We promised a unified theory of collaboration and have delivered no such thing—because we’ve spent too long totally ignoring our friends, the dissidents. Obviously, any unified theory must be a theory of both collaborators and dissidents. (The former are also our friends, of course.)
We can solve this problem in a simple, painless way: by revising our vocabulary. Let’s just consider dissidents as a special kind of collaborator. We can call collaborators who aren’t dissidents volunteers. The difference becomes the collaborator’s polarity; volunteers are positive and dissidents are negative.
When they act, plan to act, or just fantasize about acting, volunteers and dissidents are devoted to the same type of action: either controlling the regime, or (which amounts to the same thing) exercising authority outside it. They are both trying to govern—to drive power’s car. Volunteers want to drive straight ahead, but faster or better; dissidents want to turn, brake, even reverse.
Assertions on the modern regime
While the above may have taught you a bit, it has two serious flaws.
First: the poetry is slightly tinkered with, just for 21st-century punch. Sorry, Tennyson. Second: while I normally try to be very concrete, I can’t help using the word power in a rather ethereal, even Continental way. Third: anyone who has read this far may have noticed polemical statements—catchy hypotheses, stated without evidence. All of this is slightly dirty pool and needs to be apologized for, and I apologize.
The next chapter will drown you like a fish in evidence—which is not the same as data. As for power, it is like the wind—easier to know which way it is blowing, than where it is blowing from. The next chapter will give you a picture of where power comes from.
But first, let me put these unsubstantiated claims in one place. Try agreeing with these. Hopefully you will anyway.
Since volunteers and dissidents are opposed, it’s easy for us to ignore what they have in common. One: both (obviously) are collectively engaged with power. Two: both (not at all obviously) collectively support power.
Volunteers generally intend to assist a cause—defined as a concrete public goal whose achievement will mean the world has become a better place.
While achieving a voluntary goal is by no means unheard of, success is unusual enough that many popular goals are rationally impossible or even undefined. The universal objective effect of volunteering is to support a party—the party of power. Goals which would benefit the public good, but cannot generate power, do not attract volunteers.
Dissidents generally intend either to resist some powerful cause or to oppose power in general. Being weaker than power, dissidents tend to lose to it. Their superior honor and intelligence can prevail in an ambush or even a battle, but almost never a war.
And obviously, losing to power is a way to advance power. And obviously, this is only the beginning of the many, many ways power can deploy the existence of dissidents—even the most talented and sincere of dissidents—to help tell a more convincing story.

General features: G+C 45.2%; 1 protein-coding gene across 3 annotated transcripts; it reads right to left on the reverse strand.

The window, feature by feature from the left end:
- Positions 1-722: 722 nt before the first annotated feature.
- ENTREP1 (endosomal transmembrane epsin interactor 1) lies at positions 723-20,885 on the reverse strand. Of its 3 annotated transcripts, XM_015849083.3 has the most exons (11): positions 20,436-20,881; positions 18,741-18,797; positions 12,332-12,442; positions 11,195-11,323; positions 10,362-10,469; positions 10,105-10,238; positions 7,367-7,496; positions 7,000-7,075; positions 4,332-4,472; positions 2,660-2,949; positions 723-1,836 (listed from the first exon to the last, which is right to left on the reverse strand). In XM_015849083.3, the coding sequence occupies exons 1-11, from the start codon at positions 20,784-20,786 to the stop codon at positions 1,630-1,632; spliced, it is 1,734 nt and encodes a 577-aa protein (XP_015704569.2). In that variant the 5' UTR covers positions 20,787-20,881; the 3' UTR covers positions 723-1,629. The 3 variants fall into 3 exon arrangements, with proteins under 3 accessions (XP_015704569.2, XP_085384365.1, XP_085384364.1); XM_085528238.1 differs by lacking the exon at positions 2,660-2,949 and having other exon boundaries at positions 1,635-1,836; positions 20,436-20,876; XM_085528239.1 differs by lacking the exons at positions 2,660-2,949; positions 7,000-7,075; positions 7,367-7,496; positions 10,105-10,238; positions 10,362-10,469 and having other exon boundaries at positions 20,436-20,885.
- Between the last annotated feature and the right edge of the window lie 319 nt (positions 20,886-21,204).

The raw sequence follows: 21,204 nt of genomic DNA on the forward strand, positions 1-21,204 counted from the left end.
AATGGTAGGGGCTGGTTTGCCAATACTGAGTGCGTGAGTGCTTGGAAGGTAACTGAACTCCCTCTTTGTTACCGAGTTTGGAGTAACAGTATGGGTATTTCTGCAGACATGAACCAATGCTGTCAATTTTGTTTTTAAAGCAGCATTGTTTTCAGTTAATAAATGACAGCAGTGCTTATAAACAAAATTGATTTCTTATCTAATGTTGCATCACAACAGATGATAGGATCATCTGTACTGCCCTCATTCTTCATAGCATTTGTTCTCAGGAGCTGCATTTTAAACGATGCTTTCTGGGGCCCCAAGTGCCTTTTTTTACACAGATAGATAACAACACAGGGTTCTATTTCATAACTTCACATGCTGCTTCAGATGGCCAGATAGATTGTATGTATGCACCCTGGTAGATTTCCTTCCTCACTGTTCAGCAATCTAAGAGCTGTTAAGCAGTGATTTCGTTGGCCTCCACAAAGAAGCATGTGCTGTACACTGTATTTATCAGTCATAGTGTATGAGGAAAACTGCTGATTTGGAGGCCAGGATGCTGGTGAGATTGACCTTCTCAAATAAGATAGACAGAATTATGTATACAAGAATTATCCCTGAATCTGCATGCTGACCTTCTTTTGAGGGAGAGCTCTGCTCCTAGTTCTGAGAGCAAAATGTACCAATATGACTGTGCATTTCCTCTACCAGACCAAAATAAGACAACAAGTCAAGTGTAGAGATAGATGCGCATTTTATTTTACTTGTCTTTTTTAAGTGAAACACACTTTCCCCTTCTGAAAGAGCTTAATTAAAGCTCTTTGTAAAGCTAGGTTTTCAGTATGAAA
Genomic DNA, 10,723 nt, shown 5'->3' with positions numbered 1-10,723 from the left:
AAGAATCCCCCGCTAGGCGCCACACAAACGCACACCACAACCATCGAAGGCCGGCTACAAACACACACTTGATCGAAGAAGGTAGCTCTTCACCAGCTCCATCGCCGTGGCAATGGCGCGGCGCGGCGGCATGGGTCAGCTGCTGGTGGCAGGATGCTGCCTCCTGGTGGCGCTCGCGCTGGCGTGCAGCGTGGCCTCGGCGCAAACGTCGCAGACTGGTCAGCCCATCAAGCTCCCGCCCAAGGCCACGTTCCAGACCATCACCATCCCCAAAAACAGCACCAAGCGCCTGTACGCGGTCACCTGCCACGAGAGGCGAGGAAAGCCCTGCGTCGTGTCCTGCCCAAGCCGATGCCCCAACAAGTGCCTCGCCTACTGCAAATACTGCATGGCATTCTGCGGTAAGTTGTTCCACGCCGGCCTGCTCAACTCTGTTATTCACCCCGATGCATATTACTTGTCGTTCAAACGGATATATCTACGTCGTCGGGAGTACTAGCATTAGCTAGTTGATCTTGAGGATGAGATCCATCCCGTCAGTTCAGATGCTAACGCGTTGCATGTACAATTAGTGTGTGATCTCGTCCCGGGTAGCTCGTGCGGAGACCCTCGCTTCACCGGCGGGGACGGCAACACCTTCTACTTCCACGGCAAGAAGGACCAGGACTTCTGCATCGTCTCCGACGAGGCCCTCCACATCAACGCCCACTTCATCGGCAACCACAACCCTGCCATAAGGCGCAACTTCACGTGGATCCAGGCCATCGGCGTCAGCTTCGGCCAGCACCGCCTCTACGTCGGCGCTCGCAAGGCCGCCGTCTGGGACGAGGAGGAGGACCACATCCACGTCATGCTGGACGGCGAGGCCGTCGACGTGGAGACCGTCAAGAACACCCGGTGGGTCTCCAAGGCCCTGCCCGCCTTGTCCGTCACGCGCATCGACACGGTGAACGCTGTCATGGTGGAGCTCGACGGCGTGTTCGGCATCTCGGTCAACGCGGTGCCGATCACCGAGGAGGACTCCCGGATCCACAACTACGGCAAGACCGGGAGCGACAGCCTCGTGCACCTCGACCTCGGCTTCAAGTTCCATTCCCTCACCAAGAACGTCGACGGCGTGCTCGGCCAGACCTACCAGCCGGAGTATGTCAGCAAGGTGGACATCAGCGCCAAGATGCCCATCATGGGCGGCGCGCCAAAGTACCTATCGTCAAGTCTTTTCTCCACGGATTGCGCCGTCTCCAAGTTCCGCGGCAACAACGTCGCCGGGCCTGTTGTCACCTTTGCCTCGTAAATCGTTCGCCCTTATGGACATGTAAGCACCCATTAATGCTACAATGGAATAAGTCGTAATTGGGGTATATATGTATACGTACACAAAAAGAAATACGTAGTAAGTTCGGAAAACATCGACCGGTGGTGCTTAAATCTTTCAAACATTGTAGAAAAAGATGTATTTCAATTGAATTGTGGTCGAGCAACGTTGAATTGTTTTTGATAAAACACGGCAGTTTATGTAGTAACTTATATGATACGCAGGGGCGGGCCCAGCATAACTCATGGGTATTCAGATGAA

All regimes are like fairies: they exist if people believe in them. They all specialize in processing faith into sovereignty. This factory can process more than one kind of belief—in more than one kind of way. Pound for pound, our regime probably draws more energy from its opponents than its supporters.
So everyone should disengage. Volunteers should disengage; they are probably just propping up a bad government. Dissidents should disengage; they are probably also just propping up a bad government.
And there really is only one kind of collaborator—just two different brands, each crafted lovingly by evolution’s inhuman hand for a different culture or personality. Both sides are objectively supporting power—which is why power is so strong.
A final intervention
I have by no means proven these hypotheses. But it is easy to demonstrate them; we will will do so in considerable detail. But if the case is so clear, why hasn’t it prevailed?
Because, whether you are a dissident or a collaborator (or a bit of both), engagement creates a sense of meaning, valid or bogus, which secretes a dopamine drip that leaves you scrabbling like a junkie for any rationalization, however tenuous, of your ridiculous, pathetic and onanistic addiction to importance in this absurd world.
You cannot bring this addiction to the future. You will feel better without it. You don’t need to matter at all—just to be “administered best.” It was always a monkey-brained status thing. Under a regime that doesn’t leak power, no one outside the government proper can be addicted to power. Or needs to be. Even a government job is just a job.
An ultramodern partial regime is possible because it can become popular—even before it exists. It can become popular because power addicts are junkies. Junkies don’t want to be on heroin. Junkies want to not need to be on heroin.
Never try to take anyone’s power away! Instead, understand why they feel they need that power. If you can give them a way to let go of it—they are often happy to do so.
Power is fun; power is a burden. Over time, fun decreases and burden increases. One day, the regime falls peacefully, even joyously—as soon as it has some next regime it can surrender to. And designing that regime is neither dissidence nor volunteering.